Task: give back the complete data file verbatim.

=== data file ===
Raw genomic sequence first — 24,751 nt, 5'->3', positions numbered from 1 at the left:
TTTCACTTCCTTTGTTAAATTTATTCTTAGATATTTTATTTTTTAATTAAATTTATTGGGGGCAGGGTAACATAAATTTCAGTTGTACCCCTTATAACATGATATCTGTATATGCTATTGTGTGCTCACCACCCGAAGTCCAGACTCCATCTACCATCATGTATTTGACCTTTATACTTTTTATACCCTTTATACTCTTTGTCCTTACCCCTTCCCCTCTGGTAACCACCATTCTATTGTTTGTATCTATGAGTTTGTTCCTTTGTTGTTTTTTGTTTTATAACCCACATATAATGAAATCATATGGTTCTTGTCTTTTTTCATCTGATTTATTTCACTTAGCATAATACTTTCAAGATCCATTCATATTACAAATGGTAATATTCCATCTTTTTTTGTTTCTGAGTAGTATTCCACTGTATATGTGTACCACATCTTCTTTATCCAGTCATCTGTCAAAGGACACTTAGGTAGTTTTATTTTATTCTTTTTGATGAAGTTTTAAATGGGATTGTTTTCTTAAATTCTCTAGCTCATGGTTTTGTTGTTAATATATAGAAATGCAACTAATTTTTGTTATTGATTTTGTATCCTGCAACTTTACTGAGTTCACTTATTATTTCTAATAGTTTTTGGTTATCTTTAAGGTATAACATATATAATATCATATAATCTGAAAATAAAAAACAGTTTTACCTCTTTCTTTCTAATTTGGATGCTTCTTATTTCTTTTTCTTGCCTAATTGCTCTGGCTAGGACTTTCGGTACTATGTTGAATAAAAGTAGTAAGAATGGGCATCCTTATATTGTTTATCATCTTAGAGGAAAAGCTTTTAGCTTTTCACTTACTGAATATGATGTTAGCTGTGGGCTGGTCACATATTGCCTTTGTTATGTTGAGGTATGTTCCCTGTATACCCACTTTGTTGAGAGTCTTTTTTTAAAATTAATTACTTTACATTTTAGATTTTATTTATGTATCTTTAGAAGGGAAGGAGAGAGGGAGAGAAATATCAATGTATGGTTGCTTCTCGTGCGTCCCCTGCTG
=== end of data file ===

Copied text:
Raw genomic sequence first — 24,751 nt, 5'->3', positions numbered from 1 at the left:
TTTCACTTCCTTTGTTAAATTTATTCTTAGATATTTTATTTTTTAATTAAATTTATTGGGGGCAGGGTAACATAAATTTCAGTTGTACCCCTTATAACATGATATCTGTATATGCTATTGTGTGCTCACCACCCGAAGTCCAGACTCCATCTACCATCATGTATTTGACCTTTATACTTTTTATACCCTTTATACTCTTTGTCCTTACCCCTTCCCCTCTGGTAACCACCATTCTATTGTTTGTATCTATGAGTTTGTTCCTTTGTTGTTTTTTGTTTTATAACCCACATATAATGAAATCATATGGTTCTTGTCTTTTTTCATCTGATTTATTTCACTTAGCATAATACTTTCAAGATCCATTCATATTACAAATGGTAATATTCCATCTTTTTTTGTTTCTGAGTAGTATTCCACTGTATATGTGTACCACATCTTCTTTATCCAGTCATCTGTCAAAGGACACTTAGGTAGTTTTATTTTATTCTTTTTGATGAAGTTTTAAATGGGATTGTTTTCTTAAATTCTCTAGCTCATGGTTTTGTTGTTAATATATAGAAATGCAACTAATTTTTGTTATTGATTTTGTATCCTGCAACTTTACTGAGTTCACTTATTATTTCTAATAGTTTTTGGTTATCTTTAAGGTATAACATATATAATATCATATAATCTGAAAATAAAAAACAGTTTTACCTCTTTCTTTCTAATTTGGATGCTTCTTATTTCTTTTTCTTGCCTAATTGCTCTGGCTAGGACTTTCGGTACTATGTTGAATAAAAGTAGTAAGAATGGGCATCCTTATATTGTTTATCATCTTAGAGGAAAAGCTTTTAGCTTTTCACTTACTGAATATGATGTTAGCTGTGGGCTGGTCACATATTGCCTTTGTTATGTTGAGGTATGTTCCCTGTATACCCACTTTGTTGAGAGTCTTTTTTTAAAATTAATTACTTTACATTTTAGATTTTATTTATGTATCTTTAGAAGGGAAGGAGAGAGGGAGAGAAATATCAATGTATGGTTGCTTCTCGTGCGTCCCCTGCTG